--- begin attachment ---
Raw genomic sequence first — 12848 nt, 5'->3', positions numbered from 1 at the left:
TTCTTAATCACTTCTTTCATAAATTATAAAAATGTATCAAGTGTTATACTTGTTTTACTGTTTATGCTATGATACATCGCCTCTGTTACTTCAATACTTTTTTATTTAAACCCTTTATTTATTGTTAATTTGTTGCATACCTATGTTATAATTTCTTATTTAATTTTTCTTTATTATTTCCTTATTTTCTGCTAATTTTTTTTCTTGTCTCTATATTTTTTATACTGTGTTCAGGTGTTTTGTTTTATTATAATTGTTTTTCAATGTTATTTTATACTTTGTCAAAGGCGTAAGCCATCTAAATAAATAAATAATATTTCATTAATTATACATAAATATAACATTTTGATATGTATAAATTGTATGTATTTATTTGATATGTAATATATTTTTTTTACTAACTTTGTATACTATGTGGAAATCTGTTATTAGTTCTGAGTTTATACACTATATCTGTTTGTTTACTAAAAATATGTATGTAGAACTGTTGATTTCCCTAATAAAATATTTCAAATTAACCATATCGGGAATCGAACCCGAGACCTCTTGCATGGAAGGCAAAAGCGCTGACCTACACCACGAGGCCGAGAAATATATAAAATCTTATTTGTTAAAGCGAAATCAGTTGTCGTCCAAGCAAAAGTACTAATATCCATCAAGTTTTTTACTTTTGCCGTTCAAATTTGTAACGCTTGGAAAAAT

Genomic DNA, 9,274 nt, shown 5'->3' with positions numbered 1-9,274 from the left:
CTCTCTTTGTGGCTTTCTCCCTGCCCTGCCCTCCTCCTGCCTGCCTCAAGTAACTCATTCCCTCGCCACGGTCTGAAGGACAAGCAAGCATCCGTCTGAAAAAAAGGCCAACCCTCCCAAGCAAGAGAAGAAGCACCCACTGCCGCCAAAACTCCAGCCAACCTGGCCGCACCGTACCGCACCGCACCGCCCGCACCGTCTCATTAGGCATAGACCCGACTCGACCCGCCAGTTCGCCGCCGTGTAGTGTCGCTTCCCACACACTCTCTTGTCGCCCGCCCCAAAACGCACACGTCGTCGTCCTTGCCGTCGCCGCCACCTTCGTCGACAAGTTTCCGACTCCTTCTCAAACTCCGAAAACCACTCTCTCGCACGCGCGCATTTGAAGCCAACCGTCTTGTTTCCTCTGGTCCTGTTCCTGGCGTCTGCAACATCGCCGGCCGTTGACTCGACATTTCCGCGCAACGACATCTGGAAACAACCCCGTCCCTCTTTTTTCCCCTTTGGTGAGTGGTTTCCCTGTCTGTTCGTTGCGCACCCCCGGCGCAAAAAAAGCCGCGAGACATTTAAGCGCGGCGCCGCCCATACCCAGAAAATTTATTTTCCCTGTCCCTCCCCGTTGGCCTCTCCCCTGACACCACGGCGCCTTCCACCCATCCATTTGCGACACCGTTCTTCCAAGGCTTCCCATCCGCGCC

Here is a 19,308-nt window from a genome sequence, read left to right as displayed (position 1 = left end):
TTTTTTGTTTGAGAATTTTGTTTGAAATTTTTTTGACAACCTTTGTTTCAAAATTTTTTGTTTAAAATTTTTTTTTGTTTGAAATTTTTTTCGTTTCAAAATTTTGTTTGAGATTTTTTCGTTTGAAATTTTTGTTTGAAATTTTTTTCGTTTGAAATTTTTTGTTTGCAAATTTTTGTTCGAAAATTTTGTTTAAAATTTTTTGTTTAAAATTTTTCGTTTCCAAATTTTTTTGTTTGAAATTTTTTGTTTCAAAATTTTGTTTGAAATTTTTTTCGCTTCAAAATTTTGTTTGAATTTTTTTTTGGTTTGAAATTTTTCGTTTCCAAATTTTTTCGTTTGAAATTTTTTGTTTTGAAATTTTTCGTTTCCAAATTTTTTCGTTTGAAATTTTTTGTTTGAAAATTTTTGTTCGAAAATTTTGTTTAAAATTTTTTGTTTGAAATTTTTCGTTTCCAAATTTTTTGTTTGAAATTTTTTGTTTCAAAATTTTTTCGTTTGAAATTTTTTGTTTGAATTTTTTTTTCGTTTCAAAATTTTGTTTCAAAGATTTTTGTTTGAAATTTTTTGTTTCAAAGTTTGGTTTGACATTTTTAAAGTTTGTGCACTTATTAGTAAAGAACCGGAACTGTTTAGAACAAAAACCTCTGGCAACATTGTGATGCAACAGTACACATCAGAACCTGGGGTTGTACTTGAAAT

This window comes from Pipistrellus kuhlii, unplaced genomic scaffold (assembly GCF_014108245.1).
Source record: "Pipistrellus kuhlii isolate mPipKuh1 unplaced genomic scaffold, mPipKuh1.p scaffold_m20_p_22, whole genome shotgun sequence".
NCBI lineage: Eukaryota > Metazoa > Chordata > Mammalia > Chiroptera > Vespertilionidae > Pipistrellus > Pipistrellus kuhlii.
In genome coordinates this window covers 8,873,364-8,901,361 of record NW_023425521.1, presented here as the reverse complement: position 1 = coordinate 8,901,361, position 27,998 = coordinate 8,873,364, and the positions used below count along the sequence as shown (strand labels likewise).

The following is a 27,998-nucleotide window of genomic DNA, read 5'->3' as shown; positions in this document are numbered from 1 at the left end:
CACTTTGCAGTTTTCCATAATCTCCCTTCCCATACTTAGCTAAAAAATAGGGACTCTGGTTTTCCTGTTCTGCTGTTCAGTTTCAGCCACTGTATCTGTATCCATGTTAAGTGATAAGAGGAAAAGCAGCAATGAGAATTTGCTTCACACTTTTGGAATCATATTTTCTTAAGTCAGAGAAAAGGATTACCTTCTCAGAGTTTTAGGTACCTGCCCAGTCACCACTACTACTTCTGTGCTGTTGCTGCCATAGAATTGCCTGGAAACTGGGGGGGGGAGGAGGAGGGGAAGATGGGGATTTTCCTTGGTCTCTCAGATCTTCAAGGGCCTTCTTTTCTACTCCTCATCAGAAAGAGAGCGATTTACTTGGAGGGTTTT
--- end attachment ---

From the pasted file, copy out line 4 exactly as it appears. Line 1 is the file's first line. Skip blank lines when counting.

CTCTCTTTGTGGCTTTCTCCCTGCCCTGCCCTCCTCCTGCCTGCCTCAAGTAACTCATTCCCTCGCCACGGTCTGAAGGACAAGCAAGCATCCGTCTGAAAAAAAGGCCAACCCTCCCAAGCAAGAGAAGAAGCACCCACTGCCGCCAAAACTCCAGCCAACCTGGCCGCACCGTACCGCACCGCACCGCCCGCACCGTCTCATTAGGCATAGACCCGACTCGACCCGCCAGTTCGCCGCCGTGTAGTGTCGCTTCCCACACACTCTCTTGTCGCCCGCCCCAAAACGCACACGTCGTCGTCCTTGCCGTCGCCGCCACCTTCGTCGACAAGTTTCCGACTCCTTCTCAAACTCCGAAAACCACTCTCTCGCACGCGCGCATTTGAAGCCAACCGTCTTGTTTCCTCTGGTCCTGTTCCTGGCGTCTGCAACATCGCCGGCCGTTGACTCGACATTTCCGCGCAACGACATCTGGAAACAACCCCGTCCCTCTTTTTTCCCCTTTGGTGAGTGGTTTCCCTGTCTGTTCGTTGCGCACCCCCGGCGCAAAAAAAGCCGCGAGACATTTAAGCGCGGCGCCGCCCATACCCAGAAAATTTATTTTCCCTGTCCCTCCCCGTTGGCCTCTCCCCTGACACCACGGCGCCTTCCACCCATCCATTTGCGACACCGTTCTTCCAAGGCTTCCCATCCGCGCC